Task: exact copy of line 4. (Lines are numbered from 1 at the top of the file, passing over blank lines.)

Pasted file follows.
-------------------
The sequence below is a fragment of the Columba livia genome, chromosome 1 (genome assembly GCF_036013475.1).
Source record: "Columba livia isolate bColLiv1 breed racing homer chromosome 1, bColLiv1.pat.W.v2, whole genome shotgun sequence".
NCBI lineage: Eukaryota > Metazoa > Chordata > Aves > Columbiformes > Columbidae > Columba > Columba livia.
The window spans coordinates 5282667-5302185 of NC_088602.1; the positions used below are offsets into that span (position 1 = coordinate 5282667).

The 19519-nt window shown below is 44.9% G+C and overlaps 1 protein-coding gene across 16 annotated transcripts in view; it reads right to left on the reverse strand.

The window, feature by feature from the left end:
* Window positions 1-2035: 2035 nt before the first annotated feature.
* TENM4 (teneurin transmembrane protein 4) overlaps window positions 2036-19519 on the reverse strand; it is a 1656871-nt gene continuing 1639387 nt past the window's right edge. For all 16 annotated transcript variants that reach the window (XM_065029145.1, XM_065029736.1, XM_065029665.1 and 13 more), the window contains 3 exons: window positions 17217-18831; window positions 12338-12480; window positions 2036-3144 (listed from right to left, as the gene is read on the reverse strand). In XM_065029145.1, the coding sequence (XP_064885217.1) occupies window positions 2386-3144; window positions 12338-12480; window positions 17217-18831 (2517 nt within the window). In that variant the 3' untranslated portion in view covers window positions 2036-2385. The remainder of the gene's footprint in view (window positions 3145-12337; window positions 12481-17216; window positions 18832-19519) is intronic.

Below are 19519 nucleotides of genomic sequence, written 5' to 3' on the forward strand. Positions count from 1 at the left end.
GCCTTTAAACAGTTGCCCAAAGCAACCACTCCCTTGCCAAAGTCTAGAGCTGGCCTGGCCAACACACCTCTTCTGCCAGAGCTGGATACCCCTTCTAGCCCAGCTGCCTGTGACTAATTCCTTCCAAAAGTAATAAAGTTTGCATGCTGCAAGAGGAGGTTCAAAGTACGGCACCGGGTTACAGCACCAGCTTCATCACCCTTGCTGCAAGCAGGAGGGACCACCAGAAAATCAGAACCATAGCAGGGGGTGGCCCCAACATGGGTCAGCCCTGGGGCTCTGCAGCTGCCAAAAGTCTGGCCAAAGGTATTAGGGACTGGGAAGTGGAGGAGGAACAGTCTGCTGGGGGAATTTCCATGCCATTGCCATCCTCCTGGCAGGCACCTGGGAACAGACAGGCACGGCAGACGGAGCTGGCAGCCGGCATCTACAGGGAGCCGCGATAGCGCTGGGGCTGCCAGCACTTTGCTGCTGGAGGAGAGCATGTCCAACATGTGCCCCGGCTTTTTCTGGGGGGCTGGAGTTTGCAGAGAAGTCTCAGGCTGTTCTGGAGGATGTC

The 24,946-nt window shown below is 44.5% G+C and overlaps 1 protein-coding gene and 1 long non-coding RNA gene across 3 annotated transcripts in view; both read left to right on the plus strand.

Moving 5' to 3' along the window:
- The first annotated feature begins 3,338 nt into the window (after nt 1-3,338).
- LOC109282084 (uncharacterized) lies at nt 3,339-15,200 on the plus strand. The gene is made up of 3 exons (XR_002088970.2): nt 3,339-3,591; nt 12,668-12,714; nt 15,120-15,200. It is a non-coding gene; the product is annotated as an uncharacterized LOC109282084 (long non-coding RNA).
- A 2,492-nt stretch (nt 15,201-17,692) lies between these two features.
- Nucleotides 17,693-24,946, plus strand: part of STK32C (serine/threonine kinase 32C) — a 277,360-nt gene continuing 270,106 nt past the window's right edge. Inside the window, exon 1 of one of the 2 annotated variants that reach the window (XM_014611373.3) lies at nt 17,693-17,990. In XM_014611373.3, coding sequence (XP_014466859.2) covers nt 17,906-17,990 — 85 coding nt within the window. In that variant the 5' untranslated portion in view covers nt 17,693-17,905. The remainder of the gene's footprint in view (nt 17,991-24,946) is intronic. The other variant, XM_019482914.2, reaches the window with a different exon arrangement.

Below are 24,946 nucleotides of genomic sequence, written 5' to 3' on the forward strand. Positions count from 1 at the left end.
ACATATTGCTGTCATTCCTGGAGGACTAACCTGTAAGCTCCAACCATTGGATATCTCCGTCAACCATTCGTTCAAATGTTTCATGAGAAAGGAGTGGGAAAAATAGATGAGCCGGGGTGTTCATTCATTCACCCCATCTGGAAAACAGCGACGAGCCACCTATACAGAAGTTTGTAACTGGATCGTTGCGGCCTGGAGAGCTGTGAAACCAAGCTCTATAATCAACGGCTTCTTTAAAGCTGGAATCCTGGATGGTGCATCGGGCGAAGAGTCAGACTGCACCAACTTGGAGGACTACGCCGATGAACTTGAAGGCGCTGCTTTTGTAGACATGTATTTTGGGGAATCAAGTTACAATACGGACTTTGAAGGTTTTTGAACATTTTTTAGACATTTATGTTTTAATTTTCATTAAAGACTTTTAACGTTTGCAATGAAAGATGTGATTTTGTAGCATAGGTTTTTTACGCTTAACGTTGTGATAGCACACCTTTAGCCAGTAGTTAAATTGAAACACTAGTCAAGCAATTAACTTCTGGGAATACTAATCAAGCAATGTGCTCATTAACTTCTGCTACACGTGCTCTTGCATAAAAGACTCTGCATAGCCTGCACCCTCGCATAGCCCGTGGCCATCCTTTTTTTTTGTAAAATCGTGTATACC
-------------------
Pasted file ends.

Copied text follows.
The window spans coordinates 5282667-5302185 of NC_088602.1; the positions used below are offsets into that span (position 1 = coordinate 5282667).